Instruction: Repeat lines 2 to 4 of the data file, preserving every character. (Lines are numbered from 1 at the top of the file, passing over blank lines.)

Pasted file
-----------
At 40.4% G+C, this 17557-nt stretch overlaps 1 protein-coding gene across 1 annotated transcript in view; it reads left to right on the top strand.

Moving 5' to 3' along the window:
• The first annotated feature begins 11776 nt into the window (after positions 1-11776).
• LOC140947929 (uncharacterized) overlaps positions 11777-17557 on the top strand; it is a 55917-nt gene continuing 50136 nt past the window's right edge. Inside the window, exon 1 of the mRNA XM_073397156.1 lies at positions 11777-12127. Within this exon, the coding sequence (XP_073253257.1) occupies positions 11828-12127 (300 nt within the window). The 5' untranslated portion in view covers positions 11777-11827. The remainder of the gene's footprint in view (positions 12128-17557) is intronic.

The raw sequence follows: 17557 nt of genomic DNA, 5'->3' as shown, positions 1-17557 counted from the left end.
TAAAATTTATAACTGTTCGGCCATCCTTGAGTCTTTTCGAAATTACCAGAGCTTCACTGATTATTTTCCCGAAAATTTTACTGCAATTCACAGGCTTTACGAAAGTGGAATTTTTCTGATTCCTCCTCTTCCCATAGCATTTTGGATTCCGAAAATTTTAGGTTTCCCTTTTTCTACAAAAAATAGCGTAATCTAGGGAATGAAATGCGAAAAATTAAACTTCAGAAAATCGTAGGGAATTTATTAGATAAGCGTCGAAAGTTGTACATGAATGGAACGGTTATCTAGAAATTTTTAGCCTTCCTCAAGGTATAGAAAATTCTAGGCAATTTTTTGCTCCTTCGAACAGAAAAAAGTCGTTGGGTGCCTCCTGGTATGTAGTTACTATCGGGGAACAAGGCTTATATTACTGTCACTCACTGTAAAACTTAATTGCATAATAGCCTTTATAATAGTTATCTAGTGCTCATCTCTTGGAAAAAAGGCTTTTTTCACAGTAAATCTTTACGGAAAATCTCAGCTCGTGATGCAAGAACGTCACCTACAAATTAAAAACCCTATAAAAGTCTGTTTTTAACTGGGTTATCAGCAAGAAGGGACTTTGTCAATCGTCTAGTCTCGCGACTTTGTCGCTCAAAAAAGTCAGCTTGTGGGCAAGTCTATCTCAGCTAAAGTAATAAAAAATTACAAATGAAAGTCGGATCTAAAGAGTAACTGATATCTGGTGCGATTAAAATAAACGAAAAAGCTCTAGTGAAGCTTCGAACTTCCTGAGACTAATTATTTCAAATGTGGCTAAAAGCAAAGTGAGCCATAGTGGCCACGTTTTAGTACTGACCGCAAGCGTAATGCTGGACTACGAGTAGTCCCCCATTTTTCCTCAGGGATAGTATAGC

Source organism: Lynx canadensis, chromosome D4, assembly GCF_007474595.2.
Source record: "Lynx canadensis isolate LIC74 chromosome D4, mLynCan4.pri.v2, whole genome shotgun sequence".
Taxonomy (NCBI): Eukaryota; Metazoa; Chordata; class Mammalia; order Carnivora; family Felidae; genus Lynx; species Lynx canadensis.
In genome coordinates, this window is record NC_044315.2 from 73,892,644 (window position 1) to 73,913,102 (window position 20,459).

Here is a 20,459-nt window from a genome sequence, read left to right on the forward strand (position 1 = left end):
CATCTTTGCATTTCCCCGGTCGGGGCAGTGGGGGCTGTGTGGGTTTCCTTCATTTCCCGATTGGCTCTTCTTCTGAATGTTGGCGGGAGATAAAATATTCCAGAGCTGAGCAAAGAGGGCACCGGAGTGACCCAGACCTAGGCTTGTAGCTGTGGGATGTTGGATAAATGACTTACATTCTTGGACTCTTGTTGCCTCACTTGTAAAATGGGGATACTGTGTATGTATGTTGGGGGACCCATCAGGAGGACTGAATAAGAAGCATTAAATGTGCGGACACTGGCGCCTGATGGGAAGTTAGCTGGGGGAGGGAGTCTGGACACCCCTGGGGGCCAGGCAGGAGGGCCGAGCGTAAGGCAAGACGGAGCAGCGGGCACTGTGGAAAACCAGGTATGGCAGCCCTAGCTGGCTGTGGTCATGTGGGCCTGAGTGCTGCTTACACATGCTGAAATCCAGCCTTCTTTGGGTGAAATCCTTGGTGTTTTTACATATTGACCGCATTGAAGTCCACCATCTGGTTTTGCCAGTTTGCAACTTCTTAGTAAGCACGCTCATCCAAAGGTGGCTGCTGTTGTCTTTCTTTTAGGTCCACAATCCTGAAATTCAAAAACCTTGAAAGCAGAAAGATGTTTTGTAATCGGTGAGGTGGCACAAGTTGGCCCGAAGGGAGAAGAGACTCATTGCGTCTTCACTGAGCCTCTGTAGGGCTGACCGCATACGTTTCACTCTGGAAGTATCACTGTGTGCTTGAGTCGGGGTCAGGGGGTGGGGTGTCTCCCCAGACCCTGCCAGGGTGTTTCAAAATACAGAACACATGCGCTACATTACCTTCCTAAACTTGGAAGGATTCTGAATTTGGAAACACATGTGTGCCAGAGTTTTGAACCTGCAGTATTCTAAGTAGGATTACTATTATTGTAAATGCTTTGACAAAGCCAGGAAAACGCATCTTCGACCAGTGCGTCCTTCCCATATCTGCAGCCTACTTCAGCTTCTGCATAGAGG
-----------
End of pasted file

Moving 5' to 3' along the window:
• The first annotated feature begins 11776 nt into the window (after positions 1-11776).
• LOC140947929 (uncharacterized) overlaps positions 11777-17557 on the top strand; it is a 55917-nt gene continuing 50136 nt past the window's right edge. Inside the window, exon 1 of the mRNA XM_073397156.1 lies at positions 11777-12127. Within this exon, the coding sequence (XP_073253257.1) occupies positions 11828-12127 (300 nt within the window). The 5' untranslated portion in view covers positions 11777-11827. The remainder of the gene's footprint in view (positions 12128-17557) is intronic.